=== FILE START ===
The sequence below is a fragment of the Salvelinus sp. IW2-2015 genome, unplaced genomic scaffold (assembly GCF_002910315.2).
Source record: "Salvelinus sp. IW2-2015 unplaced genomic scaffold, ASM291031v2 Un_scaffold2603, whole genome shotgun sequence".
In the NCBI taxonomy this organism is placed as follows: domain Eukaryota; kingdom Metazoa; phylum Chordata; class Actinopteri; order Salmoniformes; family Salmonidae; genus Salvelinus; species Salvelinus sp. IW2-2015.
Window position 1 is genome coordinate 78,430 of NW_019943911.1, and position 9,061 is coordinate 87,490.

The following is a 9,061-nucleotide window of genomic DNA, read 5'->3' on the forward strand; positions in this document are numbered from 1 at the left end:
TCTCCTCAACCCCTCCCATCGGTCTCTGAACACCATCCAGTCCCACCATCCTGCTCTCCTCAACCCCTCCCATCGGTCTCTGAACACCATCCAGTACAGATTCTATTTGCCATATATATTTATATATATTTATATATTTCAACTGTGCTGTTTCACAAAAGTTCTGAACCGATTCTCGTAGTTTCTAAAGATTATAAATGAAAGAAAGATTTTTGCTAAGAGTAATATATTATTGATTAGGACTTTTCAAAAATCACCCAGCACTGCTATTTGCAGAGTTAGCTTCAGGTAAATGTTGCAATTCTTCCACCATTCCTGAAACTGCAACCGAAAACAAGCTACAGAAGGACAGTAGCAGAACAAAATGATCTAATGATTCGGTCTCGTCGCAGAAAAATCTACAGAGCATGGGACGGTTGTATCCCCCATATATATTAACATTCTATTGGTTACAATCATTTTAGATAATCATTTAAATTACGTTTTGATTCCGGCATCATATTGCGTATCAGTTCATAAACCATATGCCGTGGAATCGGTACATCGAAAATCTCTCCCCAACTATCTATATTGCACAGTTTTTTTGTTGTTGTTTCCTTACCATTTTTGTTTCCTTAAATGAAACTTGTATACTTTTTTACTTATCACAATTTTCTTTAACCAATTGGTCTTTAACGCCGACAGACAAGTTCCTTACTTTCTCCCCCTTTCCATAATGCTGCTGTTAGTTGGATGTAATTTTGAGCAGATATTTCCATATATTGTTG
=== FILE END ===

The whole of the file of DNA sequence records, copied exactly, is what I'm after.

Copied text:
The sequence below is a fragment of the Salvelinus sp. IW2-2015 genome, unplaced genomic scaffold (assembly GCF_002910315.2).
Source record: "Salvelinus sp. IW2-2015 unplaced genomic scaffold, ASM291031v2 Un_scaffold2603, whole genome shotgun sequence".
In the NCBI taxonomy this organism is placed as follows: domain Eukaryota; kingdom Metazoa; phylum Chordata; class Actinopteri; order Salmoniformes; family Salmonidae; genus Salvelinus; species Salvelinus sp. IW2-2015.
Window position 1 is genome coordinate 78,430 of NW_019943911.1, and position 9,061 is coordinate 87,490.

The following is a 9,061-nucleotide window of genomic DNA, read 5'->3' on the forward strand; positions in this document are numbered from 1 at the left end:
TCTCCTCAACCCCTCCCATCGGTCTCTGAACACCATCCAGTCCCACCATCCTGCTCTCCTCAACCCCTCCCATCGGTCTCTGAACACCATCCAGTACAGATTCTATTTGCCATATATATTTATATATATTTATATATTTCAACTGTGCTGTTTCACAAAAGTTCTGAACCGATTCTCGTAGTTTCTAAAGATTATAAATGAAAGAAAGATTTTTGCTAAGAGTAATATATTATTGATTAGGACTTTTCAAAAATCACCCAGCACTGCTATTTGCAGAGTTAGCTTCAGGTAAATGTTGCAATTCTTCCACCATTCCTGAAACTGCAACCGAAAACAAGCTACAGAAGGACAGTAGCAGAACAAAATGATCTAATGATTCGGTCTCGTCGCAGAAAAATCTACAGAGCATGGGACGGTTGTATCCCCCATATATATTAACATTCTATTGGTTACAATCATTTTAGATAATCATTTAAATTACGTTTTGATTCCGGCATCATATTGCGTATCAGTTCATAAACCATATGCCGTGGAATCGGTACATCGAAAATCTCTCCCCAACTATCTATATTGCACAGTTTTTTTGTTGTTGTTTCCTTACCATTTTTGTTTCCTTAAATGAAACTTGTATACTTTTTTACTTATCACAATTTTCTTTAACCAATTGGTCTTTAACGCCGACAGACAAGTTCCTTACTTTCTCCCCCTTTCCATAATGCTGCTGTTAGTTGGATGTAATTTTGAGCAGATATTTCCATATATTGTTG